Wednesday, May 9, 2012

Bulletin #154 - Spring Migration #3

Well it is over for another year and what a strange spring it was. I never saw even one example of some fairly common species such as Yellow-throated, Canada, and Nashville Warblers.
Three other species I saw only Tuesday May 8th after a rain.
There were reports all last week of Black-throasted Blue and Cape May Warblers at LaFitte's Cove. These are both very uncommon, but I missed them again this year, the Black-throated Blue by only 5 minutes on Friday 4th:(
However, there are always birds to photograph and the Blackpoll Warbler (Setophaga striata)provided my best photos ever of this species. This black and white male has a solid black crown with white cheeks. However, the notable feature is the orange legs.

Blackpoll Warbler - male
The female is black and white with a yellowish wash below. However, notice that she has the same color legs and this is the ID mark. I think this is the first time I have ever seen a female of this species.
Blackpoll Warbler - female
The Ovenbird (Seiurus aurocapilla) is a brown backed ground, dwelling warbler with a striped head and central orange stripe. It has a streaked breast and might be confused with a thrush, but it is much smaller. It is named for its nest that is built on the ground and resembles an oven. It is not named for its taste.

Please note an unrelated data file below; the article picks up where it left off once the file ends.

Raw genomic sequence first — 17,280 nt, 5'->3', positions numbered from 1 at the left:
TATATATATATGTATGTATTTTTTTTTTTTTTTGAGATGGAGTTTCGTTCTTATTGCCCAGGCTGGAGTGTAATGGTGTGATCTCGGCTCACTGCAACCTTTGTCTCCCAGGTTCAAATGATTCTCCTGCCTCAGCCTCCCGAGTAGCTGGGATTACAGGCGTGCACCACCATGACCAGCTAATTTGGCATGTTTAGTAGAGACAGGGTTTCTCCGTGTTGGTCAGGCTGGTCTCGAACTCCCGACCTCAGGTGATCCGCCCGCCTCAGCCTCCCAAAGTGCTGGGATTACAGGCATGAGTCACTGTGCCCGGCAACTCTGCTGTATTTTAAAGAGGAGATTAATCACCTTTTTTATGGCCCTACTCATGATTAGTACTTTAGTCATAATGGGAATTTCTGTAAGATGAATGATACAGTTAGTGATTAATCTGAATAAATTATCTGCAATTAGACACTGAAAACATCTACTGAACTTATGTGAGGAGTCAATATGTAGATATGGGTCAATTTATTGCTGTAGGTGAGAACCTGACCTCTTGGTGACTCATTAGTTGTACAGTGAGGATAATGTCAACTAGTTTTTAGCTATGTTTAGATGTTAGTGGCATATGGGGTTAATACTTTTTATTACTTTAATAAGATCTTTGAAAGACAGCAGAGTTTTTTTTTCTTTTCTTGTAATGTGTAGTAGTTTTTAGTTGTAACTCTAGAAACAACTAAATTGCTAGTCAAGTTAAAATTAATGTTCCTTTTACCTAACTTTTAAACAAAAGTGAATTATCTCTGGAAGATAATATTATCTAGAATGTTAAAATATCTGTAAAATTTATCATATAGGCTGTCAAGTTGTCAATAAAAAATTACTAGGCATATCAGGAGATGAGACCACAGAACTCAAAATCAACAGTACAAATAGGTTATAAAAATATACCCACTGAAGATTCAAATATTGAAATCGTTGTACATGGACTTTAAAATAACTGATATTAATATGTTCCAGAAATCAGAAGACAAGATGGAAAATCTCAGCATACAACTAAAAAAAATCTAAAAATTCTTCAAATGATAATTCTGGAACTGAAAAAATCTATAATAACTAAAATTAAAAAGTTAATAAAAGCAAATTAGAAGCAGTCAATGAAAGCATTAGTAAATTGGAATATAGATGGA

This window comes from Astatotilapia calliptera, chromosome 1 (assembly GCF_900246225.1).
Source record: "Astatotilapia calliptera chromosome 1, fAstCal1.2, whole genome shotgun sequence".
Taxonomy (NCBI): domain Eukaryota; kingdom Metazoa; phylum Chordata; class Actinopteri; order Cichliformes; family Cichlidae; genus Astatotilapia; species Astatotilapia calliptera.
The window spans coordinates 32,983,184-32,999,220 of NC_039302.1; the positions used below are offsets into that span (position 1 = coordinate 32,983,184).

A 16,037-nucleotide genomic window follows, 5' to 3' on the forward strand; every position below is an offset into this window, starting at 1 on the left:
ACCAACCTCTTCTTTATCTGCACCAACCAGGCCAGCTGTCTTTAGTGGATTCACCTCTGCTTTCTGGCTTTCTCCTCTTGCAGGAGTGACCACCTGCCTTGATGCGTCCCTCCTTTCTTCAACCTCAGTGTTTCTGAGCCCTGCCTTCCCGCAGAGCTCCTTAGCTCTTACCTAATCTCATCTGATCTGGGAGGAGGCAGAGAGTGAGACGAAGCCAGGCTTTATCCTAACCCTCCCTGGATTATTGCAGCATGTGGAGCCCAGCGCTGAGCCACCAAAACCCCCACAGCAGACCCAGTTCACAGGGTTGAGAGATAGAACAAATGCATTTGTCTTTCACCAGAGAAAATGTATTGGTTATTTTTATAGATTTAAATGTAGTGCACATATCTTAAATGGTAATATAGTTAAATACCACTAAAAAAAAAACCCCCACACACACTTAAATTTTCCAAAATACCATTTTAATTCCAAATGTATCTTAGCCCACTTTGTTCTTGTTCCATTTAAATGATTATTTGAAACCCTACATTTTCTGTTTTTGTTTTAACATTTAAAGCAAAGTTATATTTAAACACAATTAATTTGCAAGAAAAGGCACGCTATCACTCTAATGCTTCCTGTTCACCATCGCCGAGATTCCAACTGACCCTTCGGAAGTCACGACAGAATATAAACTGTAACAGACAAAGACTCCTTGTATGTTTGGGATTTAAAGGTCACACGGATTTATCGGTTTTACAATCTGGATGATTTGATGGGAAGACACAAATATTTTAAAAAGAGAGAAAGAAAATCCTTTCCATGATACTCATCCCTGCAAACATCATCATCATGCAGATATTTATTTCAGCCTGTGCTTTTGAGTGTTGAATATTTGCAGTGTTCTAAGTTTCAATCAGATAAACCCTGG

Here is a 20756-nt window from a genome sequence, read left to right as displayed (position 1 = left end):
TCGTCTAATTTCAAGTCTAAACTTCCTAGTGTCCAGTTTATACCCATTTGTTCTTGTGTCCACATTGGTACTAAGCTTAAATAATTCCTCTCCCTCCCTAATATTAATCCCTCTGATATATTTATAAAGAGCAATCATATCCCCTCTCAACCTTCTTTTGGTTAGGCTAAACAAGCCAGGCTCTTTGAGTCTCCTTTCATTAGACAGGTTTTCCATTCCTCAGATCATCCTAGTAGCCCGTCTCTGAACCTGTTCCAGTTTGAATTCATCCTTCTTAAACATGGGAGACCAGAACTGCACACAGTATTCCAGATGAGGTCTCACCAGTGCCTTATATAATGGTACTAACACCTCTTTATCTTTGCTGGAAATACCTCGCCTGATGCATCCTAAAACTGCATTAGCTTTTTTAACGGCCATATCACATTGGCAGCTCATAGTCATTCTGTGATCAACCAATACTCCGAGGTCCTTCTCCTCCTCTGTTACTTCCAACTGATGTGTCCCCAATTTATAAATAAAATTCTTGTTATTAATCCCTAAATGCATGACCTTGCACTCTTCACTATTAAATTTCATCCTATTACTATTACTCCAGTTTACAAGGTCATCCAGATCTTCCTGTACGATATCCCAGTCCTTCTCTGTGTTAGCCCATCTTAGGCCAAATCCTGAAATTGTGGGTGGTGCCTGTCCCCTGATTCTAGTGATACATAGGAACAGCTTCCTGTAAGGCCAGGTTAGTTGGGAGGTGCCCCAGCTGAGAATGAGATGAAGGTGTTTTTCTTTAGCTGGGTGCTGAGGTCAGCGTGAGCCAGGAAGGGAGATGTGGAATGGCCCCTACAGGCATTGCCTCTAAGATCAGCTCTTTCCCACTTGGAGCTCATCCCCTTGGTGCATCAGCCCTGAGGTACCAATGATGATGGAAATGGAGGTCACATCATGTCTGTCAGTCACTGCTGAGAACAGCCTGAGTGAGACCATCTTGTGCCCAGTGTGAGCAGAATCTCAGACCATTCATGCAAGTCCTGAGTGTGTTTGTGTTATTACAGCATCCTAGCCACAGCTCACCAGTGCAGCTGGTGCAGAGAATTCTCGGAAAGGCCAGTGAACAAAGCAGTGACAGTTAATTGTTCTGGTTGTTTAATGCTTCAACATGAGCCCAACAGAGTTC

The male Bay-breasted Warbler (Setophaga castanea) has a brown cap, throat and flanks. The face is black as are the wings with 2 white bars. He has an insect in his mouth in this picture.

Bay-breasted Warbler - breeding male
The Gray-cheeked Thrush (Catharus minimus) is a brown-backed thrush with spotted breast and no eye-ring. The lack of eye-ring distinguishes this bird from the similar Swainson's Thrush. The sexes are similar.
Gray-cheeked Thrush
An unusual photo was this Loggerhead Shrike (Lanius ludovicianus). Shrikes, as you know, capture insects, small reptiles etc and impale them on thorns or barbed wire to store them until eaten later. Normally, they are skittish, but this one flew onto a dead snag 15 feet from me and allowed a single photo before leaving. An important field mark of all shrikes is the heavy hooked beak. Here is a photo of the business end of this bird.
Loggerhead Shrike - detail
On May 8th at LaFitte's Cove, another birder told me there was a Great Horned Owl (Bubo virginianus) in the oak tree by the bench, above the drip. It was 8pm and had been raining a little. I found the owl, and as luck would have it, the flash was dead. I turned it off for a moment and luckily it recharged or dried out and I got a couple of flash shots. His ear tufts are in disarray due to the rain (looks like a punk haircut). Here is a frontal view.

Great Horned Owl
And here is the back of the bird.

Great Horned Owl
Happy birding and photography,

David McDonald

photos copyright 2012 David McDonald

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